The alleged gunman who attacked an Independence Day parade in suburban Chicago fired more than 70 rounds with an AR-15-style gun that killed at least seven people, then evaded initial capture by dressing in disguise and blending into the fleeing crowd, police said Tuesday.
Lake County Major Crime Task Force spokesperson Christopher Covelli told a news conference that the suspected shooter, who was arrested late Monday, used a high-powered rifle “similar to an AR-15” to spray bullets from atop a commercial building into a crowd that had gathered for a parade in Highland Park, Ill., a close-knit community on the shores of Lake Michigan that has long drawn the rich and sometimes famous.
More than 30 people were wounded in the attack, including one who died Tuesday, Covelli said.
Police allege that afterward, the suspect dropped the rifle and escaped, blending into the crowd as though he was an “innocent spectator,” dressing as a woman to conceal his facial tattoos. He walked to his mother’s house and borrowed her car, according to police.
Investigators who have interrogated the suspect and reviewed his social media posts have not determined a motive for the attack, according to police.
They have also not found any indication that the shooter targeted anyone by race, religion or other protected status.
Authorities have not filed criminal charges.
Earlier in the day, FBI agents peeked into trash cans and under picnic blankets as they searched for more evidence at the site where the assailant opened fire.
‘It’s commonplace now’
The shots at the parade were initially mistaken for fireworks before hundreds of panicked revellers fled in terror.
A day later, baby strollers, lawn chairs and other items left behind by panicked parade-goers remained inside a wide police perimeter. Outside the police tape, some residents drove up to collect blankets and chairs they had abandoned.
The July 4 shooting was just the latest to shatter the rituals of American life. Schools, churches, grocery stores and now community parades have all become killing grounds in recent months. This time, the bloodshed came as the nation tried to find cause to celebrate its founding and the bonds that still hold it together.
“It definitely hits a lot harder when it’s not only your hometown but it’s also right in front of you,” resident Ron Tuazon said as he and a friend returned to the parade route Monday evening to retrieve chairs, blankets and a child’s bike that he and his family abandoned when the shooting began.
“It’s commonplace now,” Tuazon said. “We don’t blink anymore. Until laws change, it’s going to be more of the same.”
A police officer pulled over Robert E. Crimo III about eight kilometres north of the shooting scene several hours after police released his photo and warned that he was likely armed and dangerous, Highland Park Police Chief Lou Jogmen said.
Authorities initially said Crimo, whose father once ran for mayor of Highland Park, was 22, but an FBI bulletin and Crimo’s social media said he was 21.
U.S. President Joe Biden on Tuesday ordered American flags be flown at half-staff through Saturday as a “mark of respect for the victims of the senseless acts of gun violence perpetrated on our Independence Day.”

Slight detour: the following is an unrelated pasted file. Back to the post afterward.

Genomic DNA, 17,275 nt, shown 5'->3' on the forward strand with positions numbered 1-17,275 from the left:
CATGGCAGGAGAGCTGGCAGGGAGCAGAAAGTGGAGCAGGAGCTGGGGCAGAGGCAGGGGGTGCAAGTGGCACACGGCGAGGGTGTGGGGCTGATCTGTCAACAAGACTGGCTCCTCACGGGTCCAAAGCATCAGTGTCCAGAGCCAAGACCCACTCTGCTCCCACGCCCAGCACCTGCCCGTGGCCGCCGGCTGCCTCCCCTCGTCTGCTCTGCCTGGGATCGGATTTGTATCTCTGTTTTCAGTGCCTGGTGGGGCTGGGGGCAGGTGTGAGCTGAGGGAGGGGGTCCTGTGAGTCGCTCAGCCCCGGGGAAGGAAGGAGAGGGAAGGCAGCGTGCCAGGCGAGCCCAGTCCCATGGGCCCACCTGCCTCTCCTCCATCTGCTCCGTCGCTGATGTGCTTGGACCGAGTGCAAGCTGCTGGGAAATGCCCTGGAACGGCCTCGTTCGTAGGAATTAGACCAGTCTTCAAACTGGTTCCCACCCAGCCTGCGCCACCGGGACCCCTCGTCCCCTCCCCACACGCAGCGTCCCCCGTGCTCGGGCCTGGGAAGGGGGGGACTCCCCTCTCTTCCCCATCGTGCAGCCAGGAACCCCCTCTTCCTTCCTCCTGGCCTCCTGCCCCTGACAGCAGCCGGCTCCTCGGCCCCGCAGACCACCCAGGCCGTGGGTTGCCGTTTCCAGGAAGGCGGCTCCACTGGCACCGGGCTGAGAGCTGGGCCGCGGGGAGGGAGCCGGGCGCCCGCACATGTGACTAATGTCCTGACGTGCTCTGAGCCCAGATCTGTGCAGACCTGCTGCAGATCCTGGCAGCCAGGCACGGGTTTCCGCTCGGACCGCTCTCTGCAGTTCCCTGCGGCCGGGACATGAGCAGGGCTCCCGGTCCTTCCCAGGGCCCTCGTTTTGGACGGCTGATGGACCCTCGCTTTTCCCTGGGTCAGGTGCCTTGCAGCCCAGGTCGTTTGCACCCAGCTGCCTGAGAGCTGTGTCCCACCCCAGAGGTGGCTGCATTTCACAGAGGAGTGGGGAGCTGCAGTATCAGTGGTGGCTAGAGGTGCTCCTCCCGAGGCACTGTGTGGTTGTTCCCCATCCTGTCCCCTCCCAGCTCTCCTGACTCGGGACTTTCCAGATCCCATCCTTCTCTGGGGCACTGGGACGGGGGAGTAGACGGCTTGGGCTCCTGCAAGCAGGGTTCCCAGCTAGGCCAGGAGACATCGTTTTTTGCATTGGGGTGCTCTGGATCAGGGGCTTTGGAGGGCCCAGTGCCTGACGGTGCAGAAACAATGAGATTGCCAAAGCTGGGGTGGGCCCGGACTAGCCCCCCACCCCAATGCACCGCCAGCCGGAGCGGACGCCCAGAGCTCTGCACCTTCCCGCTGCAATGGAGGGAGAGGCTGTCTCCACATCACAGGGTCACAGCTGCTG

Some victims identified
The shooting occurred at a spot on the parade route where many residents had staked out prime viewing points early in the day for the annual celebration.
Among them was Nicolas Toledo, who was visiting his family in Illinois from Mexico. He was shot and died at the scene, his granddaughter, Xochil Toledo, told the Chicago Sun-Times.
Also killed was Jacki Sundheim, a lifelong congregant and “beloved” staff member at nearby North Shore Congregation Israel, which announced her death on its website.
Police have not released details about the victims. Lake County Coroner Jennifer Banek said the five people killed at the parade were adults, but didn’t have information on the sixth. Roberto Velasco, Mexico’s director for North American affairs, said on Twitter that two Mexicans were also wounded.
Dozens of fired bullets sent hundreds of parade-goers — some visibly bloodied — fleeing. They left a trail of abandoned items that showed everyday life suddenly, violently disrupted: a box of chocolate cookies spilled onto the grass; a child’s Chicago Cubs cap; baby strollers, some bearing American flags.
“There’s no safe place,” said Highland Park resident Barbara Harte, 73, who had stayed away from the parade fearing a mass shooting, but later ventured from her home.
NorthShore University Health Center received 26 patients after the attack. All but one had gunshot wounds, said Dr. Brigham Temple, medical director of emergency preparedness. Their ages ranged from eight to 85, and Temple estimated that four or five were children.
Since the start of the year, there have been 15 shootings where four or more people have been killed, including the Highland Park one, according to The Associated Press/USA TODAY/Northeastern University Mass Killing database.
Highland Park Police Commander Chris O’Neill said the gunman apparently fired from a rooftop where he was “very difficult to see.” He said the rifle was recovered at the scene. Police also found a ladder attached to the building.
Covelli said Crimo legally purchased the gun in Illinois within the past year. Officials said a second rifle was found in the car when the suspect was apprehended.
Crimo, who goes by the name Bobby, was an aspiring rapper with the stage name Awake the Rapper, posting on social media dozens videos and songs, some ominous and violent.
In one animated video since taken down by YouTube, Crimo raps about armies “walking in darkness” as a drawing appears of a man pointing a rifle, a body on the ground and another figure with hands up in the distance.